The Free School Norwich – the first two years
The Free School Norwich was one of the first of a new type of school, and was in the eye of the national political and educational debate before it even opened its doors. A week after its first Ofsted report, education correspondent Martin George looks at its first two years.
New schools are created every year, but few can have spent their infancy in as bright a national spotlight as the Free School Norwich.
It was one of the pioneering group of 24 free schools when it opened its doors in September 2011, and last week, as it prepared for the end of its second year, Ofsted passed judgment for the first time.
The inspectors rated the Surrey Street school 'good'. It said all students make good progress and the school had been put on a firm footing, and early problems with bullying and attendance had been reduced.
Of its peers, four were judged 'outstanding', 13 others were 'good', five 'require improvement' and one received the bottom rating of 'inadequate' – proportions broadly in line with national trends.
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But for principal Tania Sidney-Roberts, the 24 schools had more to prove than existing ones because they were at the centre of controversy about the government's education reforms. Prime minister David Cameron visited just five days after it opened.
She said careful planning meant establishing a brand new school from a completely blank canvas was 'fairly straightforward'.
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'By far the biggest challenge in establishing the Free School Norwich has come from the national and political interest surrounding the first 24 free schools,' she said.
'The school has often been in the press or on TV and radio during the past two years and it has sometimes been very difficult to protect the school community from the political debate surrounding us.
'There have been many misconceptions about free schools and quite a lot of hostility towards us from certain sections of society. Answering all the questions and freedom of information requests fired at us, many of them based on bizarre misconceptions, has been quite time consuming when there has been a school to get on with leading and managing.'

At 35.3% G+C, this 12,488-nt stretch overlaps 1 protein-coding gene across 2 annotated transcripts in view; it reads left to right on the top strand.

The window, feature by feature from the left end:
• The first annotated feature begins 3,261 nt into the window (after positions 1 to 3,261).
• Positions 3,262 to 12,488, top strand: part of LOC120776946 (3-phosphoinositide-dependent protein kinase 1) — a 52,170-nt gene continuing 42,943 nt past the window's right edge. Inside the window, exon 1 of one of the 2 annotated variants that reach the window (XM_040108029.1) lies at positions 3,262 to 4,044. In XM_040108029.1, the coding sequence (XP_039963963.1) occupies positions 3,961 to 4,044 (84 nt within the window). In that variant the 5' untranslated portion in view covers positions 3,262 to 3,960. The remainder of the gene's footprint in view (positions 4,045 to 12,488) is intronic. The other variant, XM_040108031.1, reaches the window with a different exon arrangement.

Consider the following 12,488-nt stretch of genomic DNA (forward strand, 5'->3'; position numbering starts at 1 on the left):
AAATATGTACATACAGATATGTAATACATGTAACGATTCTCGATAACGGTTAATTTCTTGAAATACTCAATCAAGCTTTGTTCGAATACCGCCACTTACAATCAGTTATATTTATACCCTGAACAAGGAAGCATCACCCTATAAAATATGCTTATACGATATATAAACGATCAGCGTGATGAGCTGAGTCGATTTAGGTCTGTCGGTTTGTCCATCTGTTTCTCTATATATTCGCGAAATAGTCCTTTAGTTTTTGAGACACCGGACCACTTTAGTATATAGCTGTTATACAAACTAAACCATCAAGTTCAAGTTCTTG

She said she had lost count of the number of university graduates asking to carry out educational research about the school, with requests coming from as far away as Japan, and getting the balance between accommodating public interest and protecting the children's education was sometimes difficult.
The Free School Norwich is a one-form-of-entry school, and was heavily oversubscribed this year, with 107 applications for 24 places.
The school has used its freedoms to operate six terms a year, named harvest, Christmas, winter, spring, Whitsun and summer, with a two-week holiday between each, extended to four weeks in August.
It also offers extended provision before and after school hours, designed to help working parents.
According to a Department for Education impact assessment drawn up before the school opened, and recently released under the Freedom of Information Act, Norfolk County Council had raised concerns about its effect on admissions to existing schools.
It particularly said that Nelson Infant School and Wensum Junior School were 'at risk of losing a significant number of pupils', although government officials said they doubted the free school would threaten the future viability of either school.
Richard Snowden, the council's head of admissions, said this week that because admission to the free school is based on a lottery system, rather than on a geographical catchment area, the school should spread admissions over a wide area, and its opening had coincided with a growing pressure on school places in the greater Norwich area.
Colin Collis, county secretary of the NASUWT teaching union, remains sceptical about the school, and the wider free school programme.
He said while he was not aware of redundancies at schools that had lost pupils to the free school, there was 'no question' it would lead to a reduction in their funds.
He said: 'Creating new schools when there are spare places in the system is bad value for money for the taxpayer. It was the creation of a free school largely for parents who work in the city and who would, to a degree, use it as a dropping off point for children.
'From a local point of view there are other perfectly good schools, and the free school system is costing us a lot of money, and people should take it with a large pinch of salt.'
Looking to the future, Mrs Sidney-Roberts said with the school reaching full capacity for the first time in September, it would look to start fully participating in local sporting events.
Its bid to set up a partner free school secondary school was rejected by ministers in May, but the principal said she was 'very likely' to open further primary schools in Norwich in the 'not too distant future', as well as expanding its dyslexia provision.
Mrs Sidney-Roberts said: 'At the end of the day, we are just a school however and we have to follow all the same laws, regulations and meet the same standards that any other school has to. I think most people are beginning to realise this now and I have learned to stand firmly by my convictions during the past two years in the face of hostility and misconceptions about free schools.'